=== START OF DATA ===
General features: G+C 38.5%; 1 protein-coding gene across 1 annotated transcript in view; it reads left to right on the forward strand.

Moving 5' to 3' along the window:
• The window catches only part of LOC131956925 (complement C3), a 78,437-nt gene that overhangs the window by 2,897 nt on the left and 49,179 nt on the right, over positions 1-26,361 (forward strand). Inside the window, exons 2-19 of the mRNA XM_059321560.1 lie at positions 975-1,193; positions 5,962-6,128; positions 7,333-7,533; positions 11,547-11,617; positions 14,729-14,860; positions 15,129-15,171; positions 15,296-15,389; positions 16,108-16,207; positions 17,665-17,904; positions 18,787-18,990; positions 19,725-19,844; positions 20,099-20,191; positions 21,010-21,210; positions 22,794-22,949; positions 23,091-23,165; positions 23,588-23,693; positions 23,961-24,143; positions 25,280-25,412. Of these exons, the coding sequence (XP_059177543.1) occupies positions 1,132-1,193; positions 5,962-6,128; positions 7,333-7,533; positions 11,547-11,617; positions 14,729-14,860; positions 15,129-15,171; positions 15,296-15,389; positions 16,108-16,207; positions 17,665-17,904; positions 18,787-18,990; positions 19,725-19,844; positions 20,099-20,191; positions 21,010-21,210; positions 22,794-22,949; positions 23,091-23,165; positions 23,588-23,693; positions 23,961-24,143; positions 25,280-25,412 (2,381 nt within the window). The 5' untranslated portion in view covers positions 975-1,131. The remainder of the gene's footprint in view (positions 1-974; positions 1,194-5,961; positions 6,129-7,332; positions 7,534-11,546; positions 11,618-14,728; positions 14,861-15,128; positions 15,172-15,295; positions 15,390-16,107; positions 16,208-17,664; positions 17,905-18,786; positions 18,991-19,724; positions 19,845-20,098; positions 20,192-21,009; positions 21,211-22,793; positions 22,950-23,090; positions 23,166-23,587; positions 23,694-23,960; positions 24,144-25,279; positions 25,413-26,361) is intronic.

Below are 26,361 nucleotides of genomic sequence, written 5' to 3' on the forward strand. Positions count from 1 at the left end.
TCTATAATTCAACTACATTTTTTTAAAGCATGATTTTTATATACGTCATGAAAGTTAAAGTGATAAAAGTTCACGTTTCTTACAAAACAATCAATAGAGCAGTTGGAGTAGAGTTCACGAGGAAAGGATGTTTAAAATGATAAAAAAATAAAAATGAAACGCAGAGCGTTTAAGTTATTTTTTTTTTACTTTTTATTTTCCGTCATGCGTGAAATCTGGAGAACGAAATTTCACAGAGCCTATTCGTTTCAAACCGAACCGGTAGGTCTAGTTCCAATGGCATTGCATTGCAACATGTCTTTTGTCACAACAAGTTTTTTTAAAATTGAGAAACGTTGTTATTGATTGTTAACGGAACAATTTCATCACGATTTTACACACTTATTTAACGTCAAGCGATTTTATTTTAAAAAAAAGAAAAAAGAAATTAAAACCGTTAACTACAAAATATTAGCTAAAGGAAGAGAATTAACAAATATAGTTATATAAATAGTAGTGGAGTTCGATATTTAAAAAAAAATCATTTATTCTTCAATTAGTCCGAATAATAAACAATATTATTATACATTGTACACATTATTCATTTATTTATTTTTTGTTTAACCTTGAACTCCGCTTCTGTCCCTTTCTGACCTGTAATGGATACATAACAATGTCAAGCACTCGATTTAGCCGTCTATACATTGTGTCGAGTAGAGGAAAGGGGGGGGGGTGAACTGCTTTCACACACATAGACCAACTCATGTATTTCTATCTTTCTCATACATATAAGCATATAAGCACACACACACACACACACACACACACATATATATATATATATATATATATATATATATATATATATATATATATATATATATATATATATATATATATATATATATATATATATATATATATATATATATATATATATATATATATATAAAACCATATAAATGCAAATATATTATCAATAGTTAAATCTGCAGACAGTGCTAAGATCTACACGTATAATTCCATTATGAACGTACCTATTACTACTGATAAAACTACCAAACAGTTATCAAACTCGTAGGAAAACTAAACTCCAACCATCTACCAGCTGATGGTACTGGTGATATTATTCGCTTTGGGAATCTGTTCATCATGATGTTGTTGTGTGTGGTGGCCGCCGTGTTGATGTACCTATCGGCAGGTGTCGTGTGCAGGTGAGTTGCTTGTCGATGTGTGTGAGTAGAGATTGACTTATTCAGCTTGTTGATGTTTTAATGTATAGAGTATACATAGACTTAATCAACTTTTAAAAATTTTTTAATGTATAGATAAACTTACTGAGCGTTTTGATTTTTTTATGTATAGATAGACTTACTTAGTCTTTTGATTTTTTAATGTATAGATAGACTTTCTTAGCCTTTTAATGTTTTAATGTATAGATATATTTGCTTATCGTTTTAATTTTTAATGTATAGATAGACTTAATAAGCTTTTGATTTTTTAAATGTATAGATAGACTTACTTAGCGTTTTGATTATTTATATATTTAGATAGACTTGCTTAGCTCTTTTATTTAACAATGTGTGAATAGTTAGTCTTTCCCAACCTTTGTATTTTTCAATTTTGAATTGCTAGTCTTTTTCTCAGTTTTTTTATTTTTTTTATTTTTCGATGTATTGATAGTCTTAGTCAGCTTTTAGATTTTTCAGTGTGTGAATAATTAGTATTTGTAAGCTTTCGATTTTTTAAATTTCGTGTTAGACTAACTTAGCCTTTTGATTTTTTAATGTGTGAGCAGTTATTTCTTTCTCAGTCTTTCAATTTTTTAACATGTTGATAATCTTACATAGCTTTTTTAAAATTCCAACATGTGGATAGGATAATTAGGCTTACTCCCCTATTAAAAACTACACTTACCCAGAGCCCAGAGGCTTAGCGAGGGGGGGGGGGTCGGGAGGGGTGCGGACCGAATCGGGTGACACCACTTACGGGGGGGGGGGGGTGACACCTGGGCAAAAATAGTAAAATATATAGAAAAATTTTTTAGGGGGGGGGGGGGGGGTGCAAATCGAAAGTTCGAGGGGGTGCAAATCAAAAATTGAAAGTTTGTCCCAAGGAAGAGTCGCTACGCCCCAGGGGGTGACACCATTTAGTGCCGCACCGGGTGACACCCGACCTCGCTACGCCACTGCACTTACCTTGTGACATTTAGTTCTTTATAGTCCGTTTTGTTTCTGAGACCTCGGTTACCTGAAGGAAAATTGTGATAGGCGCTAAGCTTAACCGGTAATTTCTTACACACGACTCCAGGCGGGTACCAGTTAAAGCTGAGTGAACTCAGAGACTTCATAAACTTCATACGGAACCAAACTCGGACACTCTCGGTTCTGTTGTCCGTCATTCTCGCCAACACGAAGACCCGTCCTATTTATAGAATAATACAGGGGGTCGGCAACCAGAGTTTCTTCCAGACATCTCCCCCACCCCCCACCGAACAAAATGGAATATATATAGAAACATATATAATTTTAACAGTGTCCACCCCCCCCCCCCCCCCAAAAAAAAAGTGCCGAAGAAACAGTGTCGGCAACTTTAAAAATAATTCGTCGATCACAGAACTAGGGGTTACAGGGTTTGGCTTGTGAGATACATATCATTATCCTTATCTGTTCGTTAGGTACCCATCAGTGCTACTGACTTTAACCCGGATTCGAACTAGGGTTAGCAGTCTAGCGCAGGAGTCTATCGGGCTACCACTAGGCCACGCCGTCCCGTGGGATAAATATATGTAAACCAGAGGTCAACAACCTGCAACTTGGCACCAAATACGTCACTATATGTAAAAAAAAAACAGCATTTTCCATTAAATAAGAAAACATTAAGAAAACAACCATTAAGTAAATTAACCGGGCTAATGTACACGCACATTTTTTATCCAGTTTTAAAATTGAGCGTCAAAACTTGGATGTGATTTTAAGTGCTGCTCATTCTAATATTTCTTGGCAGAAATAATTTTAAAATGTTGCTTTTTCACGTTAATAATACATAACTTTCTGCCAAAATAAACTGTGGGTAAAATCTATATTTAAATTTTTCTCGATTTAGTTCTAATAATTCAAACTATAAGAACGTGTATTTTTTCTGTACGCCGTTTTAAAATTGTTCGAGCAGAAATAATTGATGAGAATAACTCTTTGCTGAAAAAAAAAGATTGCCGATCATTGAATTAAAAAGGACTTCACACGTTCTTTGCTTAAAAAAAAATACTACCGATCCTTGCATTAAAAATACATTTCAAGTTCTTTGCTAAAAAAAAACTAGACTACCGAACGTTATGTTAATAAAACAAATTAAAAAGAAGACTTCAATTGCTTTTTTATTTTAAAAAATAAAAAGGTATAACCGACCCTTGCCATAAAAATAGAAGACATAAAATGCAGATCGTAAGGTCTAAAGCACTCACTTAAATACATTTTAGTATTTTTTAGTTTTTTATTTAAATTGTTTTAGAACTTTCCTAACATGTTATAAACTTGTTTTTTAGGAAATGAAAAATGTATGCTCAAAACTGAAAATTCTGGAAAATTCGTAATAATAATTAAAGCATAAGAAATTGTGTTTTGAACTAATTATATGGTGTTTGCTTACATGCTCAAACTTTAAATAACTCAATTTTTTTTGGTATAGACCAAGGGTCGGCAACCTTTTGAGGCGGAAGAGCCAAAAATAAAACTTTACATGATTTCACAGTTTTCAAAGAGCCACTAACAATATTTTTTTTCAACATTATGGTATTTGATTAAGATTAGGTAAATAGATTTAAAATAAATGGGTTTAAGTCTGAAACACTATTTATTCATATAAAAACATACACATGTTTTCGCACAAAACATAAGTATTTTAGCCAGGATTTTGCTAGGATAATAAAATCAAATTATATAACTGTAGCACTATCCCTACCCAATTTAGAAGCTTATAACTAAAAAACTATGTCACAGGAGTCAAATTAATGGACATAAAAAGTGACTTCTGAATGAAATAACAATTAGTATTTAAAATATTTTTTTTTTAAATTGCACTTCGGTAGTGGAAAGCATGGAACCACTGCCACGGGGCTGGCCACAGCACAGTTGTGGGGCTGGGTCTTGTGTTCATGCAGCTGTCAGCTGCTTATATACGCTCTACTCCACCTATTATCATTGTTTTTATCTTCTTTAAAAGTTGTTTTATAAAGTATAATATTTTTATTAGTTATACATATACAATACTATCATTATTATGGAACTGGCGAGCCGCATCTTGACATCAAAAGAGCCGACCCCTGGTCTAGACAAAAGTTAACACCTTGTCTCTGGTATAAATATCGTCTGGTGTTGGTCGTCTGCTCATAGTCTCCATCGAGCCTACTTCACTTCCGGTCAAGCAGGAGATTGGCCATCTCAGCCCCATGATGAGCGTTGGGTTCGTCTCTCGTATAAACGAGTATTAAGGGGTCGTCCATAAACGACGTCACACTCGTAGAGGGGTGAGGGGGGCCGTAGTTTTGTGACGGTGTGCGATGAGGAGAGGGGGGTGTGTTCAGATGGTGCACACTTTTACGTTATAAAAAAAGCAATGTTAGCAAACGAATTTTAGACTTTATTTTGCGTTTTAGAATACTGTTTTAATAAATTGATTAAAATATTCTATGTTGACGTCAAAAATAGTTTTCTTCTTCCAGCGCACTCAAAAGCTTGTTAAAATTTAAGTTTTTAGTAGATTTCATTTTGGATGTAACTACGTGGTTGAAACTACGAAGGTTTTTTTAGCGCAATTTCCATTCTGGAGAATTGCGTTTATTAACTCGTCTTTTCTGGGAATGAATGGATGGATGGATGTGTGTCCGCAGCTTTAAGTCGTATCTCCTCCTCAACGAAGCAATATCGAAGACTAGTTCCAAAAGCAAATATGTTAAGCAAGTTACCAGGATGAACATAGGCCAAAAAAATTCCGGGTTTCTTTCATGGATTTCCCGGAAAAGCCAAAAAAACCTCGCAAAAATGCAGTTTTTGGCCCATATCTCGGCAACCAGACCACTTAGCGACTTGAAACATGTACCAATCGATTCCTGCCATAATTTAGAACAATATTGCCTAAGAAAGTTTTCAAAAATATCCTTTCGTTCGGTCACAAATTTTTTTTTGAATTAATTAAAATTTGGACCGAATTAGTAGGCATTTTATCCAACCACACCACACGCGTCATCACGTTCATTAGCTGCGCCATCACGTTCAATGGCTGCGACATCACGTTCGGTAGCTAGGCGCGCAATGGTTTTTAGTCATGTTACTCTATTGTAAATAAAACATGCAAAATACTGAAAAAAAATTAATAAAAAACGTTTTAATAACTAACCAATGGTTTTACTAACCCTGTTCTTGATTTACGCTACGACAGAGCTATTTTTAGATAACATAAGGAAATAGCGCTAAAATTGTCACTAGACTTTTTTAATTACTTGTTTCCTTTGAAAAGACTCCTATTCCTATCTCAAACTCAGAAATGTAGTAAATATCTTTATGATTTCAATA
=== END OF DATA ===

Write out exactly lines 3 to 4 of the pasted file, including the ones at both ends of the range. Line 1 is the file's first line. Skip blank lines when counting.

• The window catches only part of LOC131956925 (complement C3), a 78,437-nt gene that overhangs the window by 2,897 nt on the left and 49,179 nt on the right, over positions 1-26,361 (forward strand). Inside the window, exons 2-19 of the mRNA XM_059321560.1 lie at positions 975-1,193; positions 5,962-6,128; positions 7,333-7,533; positions 11,547-11,617; positions 14,729-14,860; positions 15,129-15,171; positions 15,296-15,389; positions 16,108-16,207; positions 17,665-17,904; positions 18,787-18,990; positions 19,725-19,844; positions 20,099-20,191; positions 21,010-21,210; positions 22,794-22,949; positions 23,091-23,165; positions 23,588-23,693; positions 23,961-24,143; positions 25,280-25,412. Of these exons, the coding sequence (XP_059177543.1) occupies positions 1,132-1,193; positions 5,962-6,128; positions 7,333-7,533; positions 11,547-11,617; positions 14,729-14,860; positions 15,129-15,171; positions 15,296-15,389; positions 16,108-16,207; positions 17,665-17,904; positions 18,787-18,990; positions 19,725-19,844; positions 20,099-20,191; positions 21,010-21,210; positions 22,794-22,949; positions 23,091-23,165; positions 23,588-23,693; positions 23,961-24,143; positions 25,280-25,412 (2,381 nt within the window). The 5' untranslated portion in view covers positions 975-1,131. The remainder of the gene's footprint in view (positions 1-974; positions 1,194-5,961; positions 6,129-7,332; positions 7,534-11,546; positions 11,618-14,728; positions 14,861-15,128; positions 15,172-15,295; positions 15,390-16,107; positions 16,208-17,664; positions 17,905-18,786; positions 18,991-19,724; positions 19,845-20,098; positions 20,192-21,009; positions 21,211-22,793; positions 22,950-23,090; positions 23,166-23,587; positions 23,694-23,960; positions 24,144-25,279; positions 25,413-26,361) is intronic.

Below are 26,361 nucleotides of genomic sequence, written 5' to 3' on the forward strand. Positions count from 1 at the left end.